Jerusalem’s religious leaders attempted to trap Jesus into teaching against the Law of Moses in order that they may have grounds to accuse him before the people. The bait they used for their trap was a young woman who had been caught in the act of adultery. Jesus knew the hearts of the accusers and caused them to leave one by one because of words he wrote in the sand. His tender mercy and forgiveness toward the adulterous woman is no different from the mercy and forgiveness he shows to any of us who comes to him in humble confession. No sin is too great for God to forgive it and to make good come from it.
Read John 7 to get the atmosphere and tensions of Jesus’ ministry at this time. There’s a distinction between the religious leaders and the crowds.
1. Had the leaders made up their minds about Jesus? What were they plotting? 7:19, 25, 32
2. Had the crowds made up their minds? What were their opinions? 7:12-14, 25-26, 31, 40-44
3. Why were the Pharisees and priests unsuccessful in their attempts to arrest Him? 30, 32, 45-46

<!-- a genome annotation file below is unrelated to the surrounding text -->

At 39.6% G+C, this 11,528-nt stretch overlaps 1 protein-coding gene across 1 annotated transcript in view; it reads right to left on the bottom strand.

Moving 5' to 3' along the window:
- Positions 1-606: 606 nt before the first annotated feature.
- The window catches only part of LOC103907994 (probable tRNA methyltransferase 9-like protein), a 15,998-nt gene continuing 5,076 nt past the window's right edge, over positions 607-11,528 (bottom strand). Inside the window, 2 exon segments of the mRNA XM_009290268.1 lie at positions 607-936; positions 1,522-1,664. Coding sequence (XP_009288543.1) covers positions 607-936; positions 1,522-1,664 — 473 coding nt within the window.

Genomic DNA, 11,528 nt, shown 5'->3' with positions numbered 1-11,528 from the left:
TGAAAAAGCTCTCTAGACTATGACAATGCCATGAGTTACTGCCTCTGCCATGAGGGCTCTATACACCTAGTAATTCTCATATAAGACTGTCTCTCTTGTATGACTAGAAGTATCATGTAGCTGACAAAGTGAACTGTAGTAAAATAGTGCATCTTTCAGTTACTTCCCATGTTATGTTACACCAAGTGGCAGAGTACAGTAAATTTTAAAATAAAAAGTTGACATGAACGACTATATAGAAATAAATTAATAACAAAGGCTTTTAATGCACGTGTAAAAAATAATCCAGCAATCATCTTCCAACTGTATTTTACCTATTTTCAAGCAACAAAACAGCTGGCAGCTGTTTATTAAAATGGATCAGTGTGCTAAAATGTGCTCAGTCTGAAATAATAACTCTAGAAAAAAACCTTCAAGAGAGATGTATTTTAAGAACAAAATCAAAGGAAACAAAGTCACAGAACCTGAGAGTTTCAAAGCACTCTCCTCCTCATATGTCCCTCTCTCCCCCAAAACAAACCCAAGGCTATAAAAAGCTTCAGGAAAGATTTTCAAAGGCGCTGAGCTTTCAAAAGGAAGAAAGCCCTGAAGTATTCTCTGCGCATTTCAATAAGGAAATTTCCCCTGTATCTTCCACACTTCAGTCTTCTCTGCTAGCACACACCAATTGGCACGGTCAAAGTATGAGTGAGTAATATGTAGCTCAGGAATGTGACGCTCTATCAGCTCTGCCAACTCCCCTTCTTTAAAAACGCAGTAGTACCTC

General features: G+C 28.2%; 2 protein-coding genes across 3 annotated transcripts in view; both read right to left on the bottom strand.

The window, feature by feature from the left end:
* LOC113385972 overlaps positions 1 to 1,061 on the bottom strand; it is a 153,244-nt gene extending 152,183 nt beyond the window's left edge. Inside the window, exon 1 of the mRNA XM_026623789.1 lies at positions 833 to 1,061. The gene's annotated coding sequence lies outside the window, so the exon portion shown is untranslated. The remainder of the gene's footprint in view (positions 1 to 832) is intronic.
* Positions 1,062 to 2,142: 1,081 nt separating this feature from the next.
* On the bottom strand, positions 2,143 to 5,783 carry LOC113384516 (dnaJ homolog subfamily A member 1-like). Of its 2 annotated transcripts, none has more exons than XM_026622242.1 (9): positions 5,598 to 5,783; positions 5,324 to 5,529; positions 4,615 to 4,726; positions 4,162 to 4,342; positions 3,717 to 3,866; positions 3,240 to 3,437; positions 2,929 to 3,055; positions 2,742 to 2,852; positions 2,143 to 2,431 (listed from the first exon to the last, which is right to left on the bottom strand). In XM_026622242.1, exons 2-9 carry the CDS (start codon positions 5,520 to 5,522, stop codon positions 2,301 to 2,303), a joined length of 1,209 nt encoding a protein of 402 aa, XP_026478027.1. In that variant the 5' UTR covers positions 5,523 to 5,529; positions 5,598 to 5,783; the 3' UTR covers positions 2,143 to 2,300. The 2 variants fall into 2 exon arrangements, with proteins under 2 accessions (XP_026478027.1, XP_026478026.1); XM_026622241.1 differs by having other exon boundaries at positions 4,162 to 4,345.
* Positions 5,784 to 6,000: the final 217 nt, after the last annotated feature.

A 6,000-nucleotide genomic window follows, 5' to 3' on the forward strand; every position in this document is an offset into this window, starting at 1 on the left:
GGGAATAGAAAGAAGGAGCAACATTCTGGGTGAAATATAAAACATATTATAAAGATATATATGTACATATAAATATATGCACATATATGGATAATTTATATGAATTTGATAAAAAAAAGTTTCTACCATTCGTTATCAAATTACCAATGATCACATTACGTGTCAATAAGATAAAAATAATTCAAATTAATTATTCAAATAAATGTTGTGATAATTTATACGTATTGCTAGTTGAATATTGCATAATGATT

4. How did the hostility of these leaders affect Jesus and His activities? 14-21, 28, 37-39
What does this teach you about handling opposition to the gospel and to you personally because you are a committed Christian? Read Heb. 4:15-16. How can this passage encourage your prayer life when you face hostility or injustice?
5. Read John 8:1-6. In what way was this incident a trap, in view of the indecisions of Chapter 7? Why did the religious leaders want to trap Him? What would they accuse Him of? Whom did they want to influence against Him?
6. What was strange about this episode? See Deut. 19:15; 22:23; Lev. 20:10
7. Who was the only person qualified to stone her? 2 Cor. 5:21. Why was Jesus able to forgive her instead of condemning her? 1 Peter 1:18-20; Mark 2:8-12; John 1:29
8. What does Jesus call “adultery”? Did that apply only in the culture of His day? See 1 Cor. 6:13b; 18-20; Eph. 5:3-14
9. Study 1 Thess. 4:1-8. What does this passage teach about pleasing God? What is specifically said to be God’s will? How can we “wrong” another person in this context? In what ways might a believer be “punished” (6) for immorality? What does verse 8 say that disobedience in this area really is? What is the connection between our calling to a holy life and the Holy Spirit?
10. What do you need to do to “flee” from the temptations to immorality? Do you need to stop reading some books, seeing some TV programs and movies? How will this affect your choice of clothes or your behavior towards men?
11. This incident clearly illustrates the distinction Jesus makes between the sin and the sinner. What qualities does he display towards the woman, towards her behavior? Is it difficult for you to make this distinction when dealing with immoral friends or family members? What can you ask Jesus for to correct this attitude?